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Wednesday, August 17, 2022
Home History Walking Rye History: The Firehouse and the Rye YMCA

Walking Rye History: The Firehouse and the Rye YMCA

Rye FD Autism Speaks

(PHOTO: In the springtime, Rye FD illuminates its Locust Avenue headquarters building blue to recognize Autism Speaks.)

MyRye.com is encouraging you to walk Rye history. We’ll be publishing a series of over twenty local historical locations, along with background, photos and a map to the location.

Today, consider a walk to The Firehouse and the Rye YMCA.

Get outside and enjoy our history. Be sure and look for this marker:

The Firehouse and the Rye YMCA

Rye’s volunteer fire department dates from 1886. The first firehouse on Elm Street wasn’t big enough to fill the needs of a growing community. The new firehouse opened on October 25, 1909 with a grand parade and a ball attended by 500 people. It had a ridged floor so that horses wouldn’t slip when pulling the wagons.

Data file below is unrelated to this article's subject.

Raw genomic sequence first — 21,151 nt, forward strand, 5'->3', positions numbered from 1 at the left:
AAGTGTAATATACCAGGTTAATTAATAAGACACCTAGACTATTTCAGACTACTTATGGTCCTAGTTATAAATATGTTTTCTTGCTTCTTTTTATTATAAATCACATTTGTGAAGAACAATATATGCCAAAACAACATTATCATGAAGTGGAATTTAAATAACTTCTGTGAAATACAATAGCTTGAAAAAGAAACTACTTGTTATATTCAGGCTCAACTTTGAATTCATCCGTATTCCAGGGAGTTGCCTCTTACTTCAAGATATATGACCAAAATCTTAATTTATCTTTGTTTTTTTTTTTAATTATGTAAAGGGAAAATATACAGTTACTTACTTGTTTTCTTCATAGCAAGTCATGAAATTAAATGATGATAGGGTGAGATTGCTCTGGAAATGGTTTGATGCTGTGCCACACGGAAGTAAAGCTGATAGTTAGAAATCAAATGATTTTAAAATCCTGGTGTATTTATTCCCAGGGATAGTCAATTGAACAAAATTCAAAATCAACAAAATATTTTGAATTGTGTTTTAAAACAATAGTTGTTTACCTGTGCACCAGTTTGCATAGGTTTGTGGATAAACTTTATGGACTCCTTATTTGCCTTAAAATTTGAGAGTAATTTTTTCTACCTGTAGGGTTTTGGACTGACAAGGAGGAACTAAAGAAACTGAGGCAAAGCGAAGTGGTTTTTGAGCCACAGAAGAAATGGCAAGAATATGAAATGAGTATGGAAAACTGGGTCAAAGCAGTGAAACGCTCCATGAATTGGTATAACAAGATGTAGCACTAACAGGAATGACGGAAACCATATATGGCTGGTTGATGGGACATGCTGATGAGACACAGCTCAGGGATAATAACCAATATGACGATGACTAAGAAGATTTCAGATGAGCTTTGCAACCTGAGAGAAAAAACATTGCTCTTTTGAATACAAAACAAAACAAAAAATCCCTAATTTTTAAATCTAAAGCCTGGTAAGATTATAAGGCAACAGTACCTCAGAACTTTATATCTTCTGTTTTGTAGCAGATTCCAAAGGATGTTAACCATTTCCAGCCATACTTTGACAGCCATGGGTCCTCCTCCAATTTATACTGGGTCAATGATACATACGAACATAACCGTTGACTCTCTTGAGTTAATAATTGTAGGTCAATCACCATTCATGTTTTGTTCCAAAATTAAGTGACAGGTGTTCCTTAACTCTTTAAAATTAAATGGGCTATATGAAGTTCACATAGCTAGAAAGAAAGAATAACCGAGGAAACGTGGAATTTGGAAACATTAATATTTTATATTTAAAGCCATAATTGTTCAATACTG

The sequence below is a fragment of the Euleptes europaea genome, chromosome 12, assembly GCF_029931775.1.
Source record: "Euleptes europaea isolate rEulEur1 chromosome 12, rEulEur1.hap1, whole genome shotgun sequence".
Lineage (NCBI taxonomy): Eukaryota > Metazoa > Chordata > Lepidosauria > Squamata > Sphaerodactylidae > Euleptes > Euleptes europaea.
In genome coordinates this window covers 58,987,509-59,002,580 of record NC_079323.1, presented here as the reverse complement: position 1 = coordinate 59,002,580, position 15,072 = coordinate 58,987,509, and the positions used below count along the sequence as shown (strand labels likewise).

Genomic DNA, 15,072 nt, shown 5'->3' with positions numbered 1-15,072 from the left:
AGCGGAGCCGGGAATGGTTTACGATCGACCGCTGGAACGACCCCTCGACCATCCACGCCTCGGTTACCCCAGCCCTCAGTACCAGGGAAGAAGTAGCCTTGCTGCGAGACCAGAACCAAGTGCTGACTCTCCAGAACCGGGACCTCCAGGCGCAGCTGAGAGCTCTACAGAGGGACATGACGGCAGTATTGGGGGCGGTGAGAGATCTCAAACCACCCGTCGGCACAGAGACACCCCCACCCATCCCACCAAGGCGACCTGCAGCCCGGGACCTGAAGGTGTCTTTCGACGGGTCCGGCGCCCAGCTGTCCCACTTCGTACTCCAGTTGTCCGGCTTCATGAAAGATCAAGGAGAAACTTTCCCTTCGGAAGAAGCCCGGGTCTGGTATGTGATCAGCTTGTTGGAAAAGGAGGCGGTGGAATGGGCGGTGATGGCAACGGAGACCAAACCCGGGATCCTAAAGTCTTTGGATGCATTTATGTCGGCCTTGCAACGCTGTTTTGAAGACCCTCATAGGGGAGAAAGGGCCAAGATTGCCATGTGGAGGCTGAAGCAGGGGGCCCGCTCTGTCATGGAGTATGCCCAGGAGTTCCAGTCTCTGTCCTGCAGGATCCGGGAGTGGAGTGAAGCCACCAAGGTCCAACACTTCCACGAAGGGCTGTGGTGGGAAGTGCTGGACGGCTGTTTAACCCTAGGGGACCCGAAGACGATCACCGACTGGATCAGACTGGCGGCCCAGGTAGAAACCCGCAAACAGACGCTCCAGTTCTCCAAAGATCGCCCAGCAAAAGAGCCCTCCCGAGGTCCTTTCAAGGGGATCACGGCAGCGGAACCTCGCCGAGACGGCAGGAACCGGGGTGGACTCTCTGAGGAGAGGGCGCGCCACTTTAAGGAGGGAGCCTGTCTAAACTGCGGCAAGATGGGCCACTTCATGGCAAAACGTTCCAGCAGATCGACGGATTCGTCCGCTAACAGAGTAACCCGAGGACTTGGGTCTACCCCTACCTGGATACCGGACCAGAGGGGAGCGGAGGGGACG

The Rye YMCA’s origins can be traced to 1914. Initially, it occupied a few rooms over a drug store on Purchase Street and then moved to the cottage vacated by the library. In 1920, the cottage was demolished to make way for a bank and the YMCA bought its current property on Locust Avenue. The much-beloved Y Secretary, Pa Cope, arrived in 1919. He was like a father to generations of boys in Rye, taking them camping, helping them through college and finding them jobs. Pa Cope, a legendary and unforgettable character, continued to serve until his death in 1953. The current building was expanded and renovated in 2003. Pa Cope’s legacy lives on through Y programs that develop spirit, mind and body for all.

Map to The Firehouse and the Rye YMCA:

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